Mrs. Mity In The Secret Life Of Walter Mitty

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Mrs. Mitty is clearly the strongest supporting character in “The Secret Life of Walter Mitty.” She is static because she doesn’t experience enlightenment into the thought process of her husband like we do. Mrs. Mitty helps us understand Mitty through her passive role in his life. Because of her low expectations, Mitty doesn’t have anyone in his life to push him towards becoming the person he desires to be, a strong, popular hero and thus remains static. The monotony of Mitty’s life, caused by his wife’s controlling demeanor, reinforces the central idea that having some form of escape is essential to life. The boy and girl in “Miss Brill” represent the supporting character. It is their role in the story that is crucial to Miss Brill remaining static. The conversation they were having which consisted of insulting Miss Brill, leads her to realize that she is not wanted at the park. This realization contributes to Miss Brill recognition of reality, but not to her own realization of her false sense of belonging or to her breaking the…show more content…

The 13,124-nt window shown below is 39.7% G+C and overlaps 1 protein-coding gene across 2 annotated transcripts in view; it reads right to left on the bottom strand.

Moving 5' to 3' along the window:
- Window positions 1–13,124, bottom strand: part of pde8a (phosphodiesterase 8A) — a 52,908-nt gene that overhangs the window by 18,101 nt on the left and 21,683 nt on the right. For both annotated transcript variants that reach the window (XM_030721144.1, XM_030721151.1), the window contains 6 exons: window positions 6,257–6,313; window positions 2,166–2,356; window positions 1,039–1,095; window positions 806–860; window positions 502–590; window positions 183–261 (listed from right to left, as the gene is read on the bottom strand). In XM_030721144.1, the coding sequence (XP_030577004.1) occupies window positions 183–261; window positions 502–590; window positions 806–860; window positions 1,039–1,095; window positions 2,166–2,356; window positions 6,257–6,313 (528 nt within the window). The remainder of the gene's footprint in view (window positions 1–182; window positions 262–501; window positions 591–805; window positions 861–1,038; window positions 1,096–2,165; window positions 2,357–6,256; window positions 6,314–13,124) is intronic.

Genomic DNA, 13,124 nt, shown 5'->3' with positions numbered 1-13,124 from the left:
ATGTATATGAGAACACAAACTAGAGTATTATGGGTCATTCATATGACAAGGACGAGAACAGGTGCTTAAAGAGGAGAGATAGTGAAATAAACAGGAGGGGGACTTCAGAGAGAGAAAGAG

After Miss Brill overhears a conversation between a boy and girl, she learns that her part in sitting at the park every Sunday isn’t as important as she initially thought. Miss Brill’s realization of her false sense of belonging is brought about when she is brought back to a harsh reality. This realization puts into motion Miss Brill’s descent from societal interaction: “to-day she passed the baker’s by, climbed the stairs, went into the little dark room - her room like a cupboard - and sat down on the red eiderdown” (865). The periodical reminder that Miss Brill experiences of her own rejection from society does not resolve this external conflict. The central conflict helps us understand the central idea through the way is demonstrates Miss Brill’s loneliness a result of her exclusion from

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